The winner of the 2015 World Series of Poker Main Event will claim $7.68 million, enough money to offer a world of financial possibilities to the player fortunate enough to come out on top. Dave Stefanski might just start with a pile of diapers.
Stefanski is a cash-game grinder from Connecticut. He spends most of his time at home with his daughter Reese, who turns six months old soon.
"I stick around at home and play online so I can be around my baby," he said.
To make a living as a stay-at-home dad, Stefanski spends much of his time playing $2/$4 to $5/$10 six-max cash games on Bovada. The game selection at mid-stakes online cash is certainly not what it used to be, and playing on unregulated U.S.-facing sites carries plenty of risk, but Stefanski makes enough to provide for his family and play a few tournaments on the side.
On the live tournament felt, Stefanski mainly plays in the Northeast, not traveling too far from Reese. He cited series at Borgata and Foxwoods as his main haunts, and he occasionally ventures out to Parx in Philadelphia or down to Florida. His biggest score is $78,588, but he has put together enough five-figure cashes to total $703,902.
Now deep in the Main Event, Stefanski finds himself squarely in the hunt for the score of a lifetime. Just 36 players remain on the Day 6 dinner break, with Stefanski ranking eighth at 8.7 million and blinds set to move to 50,000/100,000/10,000. Just before the dinner break began, he played a big pot that made it into the live updates.
Stefanski opened in the cutoff to 185,000 and got action from big blind Anton Morgenstern. The flop came , and Morgenstern check-called 165,000. On the turn, both players checked, and the brought a four-straight to the board. Morgenstern bet 350,000, and Stefanski made it 1.015 million. Morgenstern paid it off after tanking for a few minutes, and Stefanski showed for a backdoor straight.
Such strokes of luck are a necessity to conquer large-field tournaments, and Stefanski acknowledged he's had more than his share in this Main Event.
"I've ran exceptionally well," he said of his tournament thus far. "I've won a lot of races to get here, I'm very lucky to be here."
He recounted a few critical pots. After grinding his way steadily upward for the first two days, he hit a rut on Day 3 and was down to his last five big blinds and all in with from the big blind. He held against an opponent's dominated to survive. Then, he picked up the and won a key race against two queens. That was enough to get him to Day 4, where fortune smiled upon him once more as he got in for 19 big blinds against a player with , flopping his opponent dead on .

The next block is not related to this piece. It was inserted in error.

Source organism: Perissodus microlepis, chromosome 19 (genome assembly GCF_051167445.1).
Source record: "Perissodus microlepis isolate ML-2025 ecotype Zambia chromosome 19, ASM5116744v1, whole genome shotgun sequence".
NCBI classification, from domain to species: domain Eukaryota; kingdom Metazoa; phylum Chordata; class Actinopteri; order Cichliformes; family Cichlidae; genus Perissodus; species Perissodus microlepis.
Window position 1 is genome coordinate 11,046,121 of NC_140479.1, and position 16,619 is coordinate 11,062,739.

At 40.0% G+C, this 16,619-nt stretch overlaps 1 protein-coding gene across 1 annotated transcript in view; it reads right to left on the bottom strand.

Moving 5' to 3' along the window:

Now healthy on Day 6, Stefanski likes his table draw and his overall outlook in this tournament, as he feels he's in good control of his table with a big stack. The deep-stacked nature of the Main Event, which often features average stacks around 50 big blinds even this deep into the tournament, plays right into his hands as a cash pro.
"Some tournament players make mistakes when they're deep-stacked," he said. "A lot of times their sizing is just not very good. They give too good of odds preflop, and you can see more flops. Being able to read board textures and put players on ranges is an advantage I have over most tournament players."
Stefanski already has $211,821 locked up but obviously has his sights set higher. He knows he has paid his dues with countless hours at the tables over the years, which have prepared him for this moment.
"It would be a dream come true," he said of the possibility of making the November Nine. "I've been grinding for 13 years now, so I've always dreamed of being in this spot. We'll see what happens."